Book Image

Learning Nagios 4

By : Wojciech Kocjan
Book Image

Learning Nagios 4

By: Wojciech Kocjan

Overview of this book

Table of Contents (19 chapters)
Learning Nagios 4
About the Author
About the Reviewers

Understanding passive checks

The previous parts of this book often mentioned Nagios performing checks on various software and machines. In such cases, Nagios decides when a check is to be performed, runs the check, and stores the result. These types of checks are called active checks.

Nagios also offers another way to work with the statuses of hosts and services. It is possible to configure Nagios so that it will receive status information sent over a command pipe. In such cases, checks are done by other programs and their results are sent to Nagios. Nagios will still handle all notifications, event handlers, and dependencies between hosts and services.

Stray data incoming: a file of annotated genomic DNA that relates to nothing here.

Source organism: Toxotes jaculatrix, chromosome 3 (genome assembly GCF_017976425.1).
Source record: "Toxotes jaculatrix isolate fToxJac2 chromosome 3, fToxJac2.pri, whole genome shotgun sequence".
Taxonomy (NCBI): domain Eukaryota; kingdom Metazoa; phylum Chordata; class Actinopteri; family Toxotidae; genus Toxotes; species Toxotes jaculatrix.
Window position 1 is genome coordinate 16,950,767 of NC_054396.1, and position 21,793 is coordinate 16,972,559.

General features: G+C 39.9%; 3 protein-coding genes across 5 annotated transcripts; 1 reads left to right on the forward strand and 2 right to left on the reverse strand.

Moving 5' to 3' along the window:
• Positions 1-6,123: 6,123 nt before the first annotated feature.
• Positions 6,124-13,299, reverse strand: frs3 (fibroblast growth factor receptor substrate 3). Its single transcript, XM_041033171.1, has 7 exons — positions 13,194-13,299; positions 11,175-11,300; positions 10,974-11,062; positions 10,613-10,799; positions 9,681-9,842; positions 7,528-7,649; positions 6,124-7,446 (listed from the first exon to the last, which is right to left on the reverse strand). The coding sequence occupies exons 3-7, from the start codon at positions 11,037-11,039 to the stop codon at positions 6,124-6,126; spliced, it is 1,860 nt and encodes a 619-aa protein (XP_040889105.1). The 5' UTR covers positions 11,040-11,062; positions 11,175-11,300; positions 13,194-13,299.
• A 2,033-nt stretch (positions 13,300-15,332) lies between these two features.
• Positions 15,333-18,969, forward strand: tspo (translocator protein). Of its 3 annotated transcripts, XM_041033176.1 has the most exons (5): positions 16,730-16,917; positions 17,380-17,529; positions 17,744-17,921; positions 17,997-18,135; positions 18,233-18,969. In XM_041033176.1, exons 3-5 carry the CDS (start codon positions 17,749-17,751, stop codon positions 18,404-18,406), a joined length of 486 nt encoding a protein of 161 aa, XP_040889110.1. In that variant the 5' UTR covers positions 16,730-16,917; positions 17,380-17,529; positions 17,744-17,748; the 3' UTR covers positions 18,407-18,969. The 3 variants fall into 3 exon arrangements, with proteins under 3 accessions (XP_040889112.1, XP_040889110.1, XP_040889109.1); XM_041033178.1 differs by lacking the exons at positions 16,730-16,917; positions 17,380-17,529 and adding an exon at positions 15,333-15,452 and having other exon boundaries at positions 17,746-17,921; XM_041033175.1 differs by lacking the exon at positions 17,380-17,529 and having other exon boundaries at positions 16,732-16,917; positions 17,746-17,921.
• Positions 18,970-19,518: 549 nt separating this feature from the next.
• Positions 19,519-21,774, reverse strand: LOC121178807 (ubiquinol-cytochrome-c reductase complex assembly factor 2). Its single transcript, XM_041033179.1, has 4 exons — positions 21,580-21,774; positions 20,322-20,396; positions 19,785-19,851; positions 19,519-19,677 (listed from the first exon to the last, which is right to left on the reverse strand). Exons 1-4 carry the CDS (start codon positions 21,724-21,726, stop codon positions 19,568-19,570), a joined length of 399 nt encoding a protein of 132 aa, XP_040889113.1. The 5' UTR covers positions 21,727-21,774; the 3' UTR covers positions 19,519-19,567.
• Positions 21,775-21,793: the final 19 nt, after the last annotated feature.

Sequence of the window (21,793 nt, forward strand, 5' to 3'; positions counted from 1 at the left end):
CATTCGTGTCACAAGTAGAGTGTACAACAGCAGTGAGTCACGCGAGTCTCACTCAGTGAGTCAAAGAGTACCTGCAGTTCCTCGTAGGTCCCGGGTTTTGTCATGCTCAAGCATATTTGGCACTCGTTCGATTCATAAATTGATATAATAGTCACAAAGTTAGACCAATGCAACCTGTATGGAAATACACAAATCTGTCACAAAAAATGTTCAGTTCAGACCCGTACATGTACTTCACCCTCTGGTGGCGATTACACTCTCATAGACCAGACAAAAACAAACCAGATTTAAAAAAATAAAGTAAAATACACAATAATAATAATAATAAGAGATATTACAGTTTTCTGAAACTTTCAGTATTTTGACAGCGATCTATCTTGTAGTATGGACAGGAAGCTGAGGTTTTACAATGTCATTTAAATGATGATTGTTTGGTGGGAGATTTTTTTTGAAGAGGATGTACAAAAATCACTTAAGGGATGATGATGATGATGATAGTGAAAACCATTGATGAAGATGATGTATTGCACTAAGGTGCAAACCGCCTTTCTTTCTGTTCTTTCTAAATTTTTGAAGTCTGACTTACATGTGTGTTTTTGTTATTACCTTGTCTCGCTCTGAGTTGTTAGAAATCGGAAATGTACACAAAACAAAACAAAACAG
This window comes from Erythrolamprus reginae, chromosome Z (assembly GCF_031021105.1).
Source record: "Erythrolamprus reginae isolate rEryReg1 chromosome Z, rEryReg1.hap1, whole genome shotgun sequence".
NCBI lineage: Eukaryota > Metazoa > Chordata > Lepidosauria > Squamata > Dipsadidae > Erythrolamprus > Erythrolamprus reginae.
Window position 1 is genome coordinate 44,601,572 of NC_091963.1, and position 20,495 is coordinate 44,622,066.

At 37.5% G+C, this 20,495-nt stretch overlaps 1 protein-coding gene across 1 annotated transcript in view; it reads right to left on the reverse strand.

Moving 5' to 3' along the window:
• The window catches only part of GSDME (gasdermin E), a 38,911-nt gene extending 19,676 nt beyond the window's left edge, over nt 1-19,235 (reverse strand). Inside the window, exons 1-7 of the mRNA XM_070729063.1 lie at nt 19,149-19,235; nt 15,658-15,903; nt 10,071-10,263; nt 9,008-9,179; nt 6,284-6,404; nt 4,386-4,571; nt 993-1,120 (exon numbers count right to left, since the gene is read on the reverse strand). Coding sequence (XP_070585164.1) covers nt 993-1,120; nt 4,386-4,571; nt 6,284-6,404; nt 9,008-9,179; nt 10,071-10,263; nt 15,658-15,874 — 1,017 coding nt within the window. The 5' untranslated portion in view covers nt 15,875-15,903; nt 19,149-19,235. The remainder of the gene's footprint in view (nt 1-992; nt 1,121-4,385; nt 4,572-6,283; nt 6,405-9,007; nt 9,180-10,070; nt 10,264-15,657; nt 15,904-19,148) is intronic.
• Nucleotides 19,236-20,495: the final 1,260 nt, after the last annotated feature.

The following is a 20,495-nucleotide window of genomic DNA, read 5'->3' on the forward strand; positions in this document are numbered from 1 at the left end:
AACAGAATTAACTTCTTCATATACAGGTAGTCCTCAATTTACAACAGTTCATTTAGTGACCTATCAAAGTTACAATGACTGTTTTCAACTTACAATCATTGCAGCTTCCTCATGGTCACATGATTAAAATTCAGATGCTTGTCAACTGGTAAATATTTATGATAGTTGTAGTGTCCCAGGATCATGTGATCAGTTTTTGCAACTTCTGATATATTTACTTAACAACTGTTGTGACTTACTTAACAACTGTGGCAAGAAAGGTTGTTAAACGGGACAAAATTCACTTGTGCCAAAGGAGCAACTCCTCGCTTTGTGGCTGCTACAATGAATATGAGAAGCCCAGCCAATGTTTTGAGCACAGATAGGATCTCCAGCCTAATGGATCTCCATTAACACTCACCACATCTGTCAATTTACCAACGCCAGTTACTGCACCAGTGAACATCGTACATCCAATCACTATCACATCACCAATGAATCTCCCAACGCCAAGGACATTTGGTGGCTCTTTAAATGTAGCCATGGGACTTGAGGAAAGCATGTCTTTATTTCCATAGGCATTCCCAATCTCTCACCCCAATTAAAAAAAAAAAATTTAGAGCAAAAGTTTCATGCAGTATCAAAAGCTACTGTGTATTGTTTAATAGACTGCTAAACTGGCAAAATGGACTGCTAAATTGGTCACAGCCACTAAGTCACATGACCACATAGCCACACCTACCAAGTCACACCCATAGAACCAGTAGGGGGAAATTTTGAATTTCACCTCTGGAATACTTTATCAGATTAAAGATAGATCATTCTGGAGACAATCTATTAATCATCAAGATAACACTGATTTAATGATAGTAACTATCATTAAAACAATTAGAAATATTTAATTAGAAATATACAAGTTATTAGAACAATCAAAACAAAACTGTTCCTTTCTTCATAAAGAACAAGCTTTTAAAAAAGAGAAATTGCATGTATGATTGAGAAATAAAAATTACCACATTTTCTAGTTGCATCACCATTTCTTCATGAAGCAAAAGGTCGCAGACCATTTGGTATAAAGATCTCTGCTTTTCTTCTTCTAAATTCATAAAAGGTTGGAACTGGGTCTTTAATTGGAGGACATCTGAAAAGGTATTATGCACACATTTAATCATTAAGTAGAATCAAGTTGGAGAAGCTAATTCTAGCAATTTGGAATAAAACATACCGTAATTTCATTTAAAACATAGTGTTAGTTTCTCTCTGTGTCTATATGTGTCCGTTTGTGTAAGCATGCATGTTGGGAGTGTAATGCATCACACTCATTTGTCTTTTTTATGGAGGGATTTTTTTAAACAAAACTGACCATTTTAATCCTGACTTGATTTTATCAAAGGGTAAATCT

Active checks are most common in the Nagios world. They have a lot of advantages and some disadvantages. One of the problems is that such checks can take only a few seconds to complete; a typical timeout for an active check to complete is 10 or 30 seconds. In many cases, the time taken is not enough as some checks need to be performed over...